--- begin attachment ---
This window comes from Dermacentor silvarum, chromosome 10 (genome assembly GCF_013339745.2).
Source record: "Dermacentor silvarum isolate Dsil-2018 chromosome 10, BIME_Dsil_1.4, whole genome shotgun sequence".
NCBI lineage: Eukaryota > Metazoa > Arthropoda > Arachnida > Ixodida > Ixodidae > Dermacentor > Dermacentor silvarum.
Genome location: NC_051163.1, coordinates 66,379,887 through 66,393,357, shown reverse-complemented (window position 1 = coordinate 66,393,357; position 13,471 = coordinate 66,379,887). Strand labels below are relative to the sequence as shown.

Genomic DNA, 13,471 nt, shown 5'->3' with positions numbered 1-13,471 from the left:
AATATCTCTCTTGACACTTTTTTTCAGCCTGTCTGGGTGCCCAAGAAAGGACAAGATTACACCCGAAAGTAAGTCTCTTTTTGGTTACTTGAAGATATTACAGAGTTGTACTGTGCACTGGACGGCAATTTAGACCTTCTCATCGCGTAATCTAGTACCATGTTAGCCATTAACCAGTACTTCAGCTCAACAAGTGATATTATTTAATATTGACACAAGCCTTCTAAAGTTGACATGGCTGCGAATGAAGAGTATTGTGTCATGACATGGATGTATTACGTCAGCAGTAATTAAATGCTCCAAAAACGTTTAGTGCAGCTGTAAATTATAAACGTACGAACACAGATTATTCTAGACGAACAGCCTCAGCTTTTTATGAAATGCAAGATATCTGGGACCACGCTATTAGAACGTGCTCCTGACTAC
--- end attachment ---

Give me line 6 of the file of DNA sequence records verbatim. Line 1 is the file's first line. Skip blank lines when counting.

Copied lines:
AATATCTCTCTTGACACTTTTTTTCAGCCTGTCTGGGTGCCCAAGAAAGGACAAGATTACACCCGAAAGTAAGTCTCTTTTTGGTTACTTGAAGATATTACAGAGTTGTACTGTGCACTGGACGGCAATTTAGACCTTCTCATCGCGTAATCTAGTACCATGTTAGCCATTAACCAGTACTTCAGCTCAACAAGTGATATTATTTAATATTGACACAAGCCTTCTAAAGTTGACATGGCTGCGAATGAAGAGTATTGTGTCATGACATGGATGTATTACGTCAGCAGTAATTAAATGCTCCAAAAACGTTTAGTGCAGCTGTAAATTATAAACGTACGAACACAGATTATTCTAGACGAACAGCCTCAGCTTTTTATGAAATGCAAGATATCTGGGACCACGCTATTAGAACGTGCTCCTGACTAC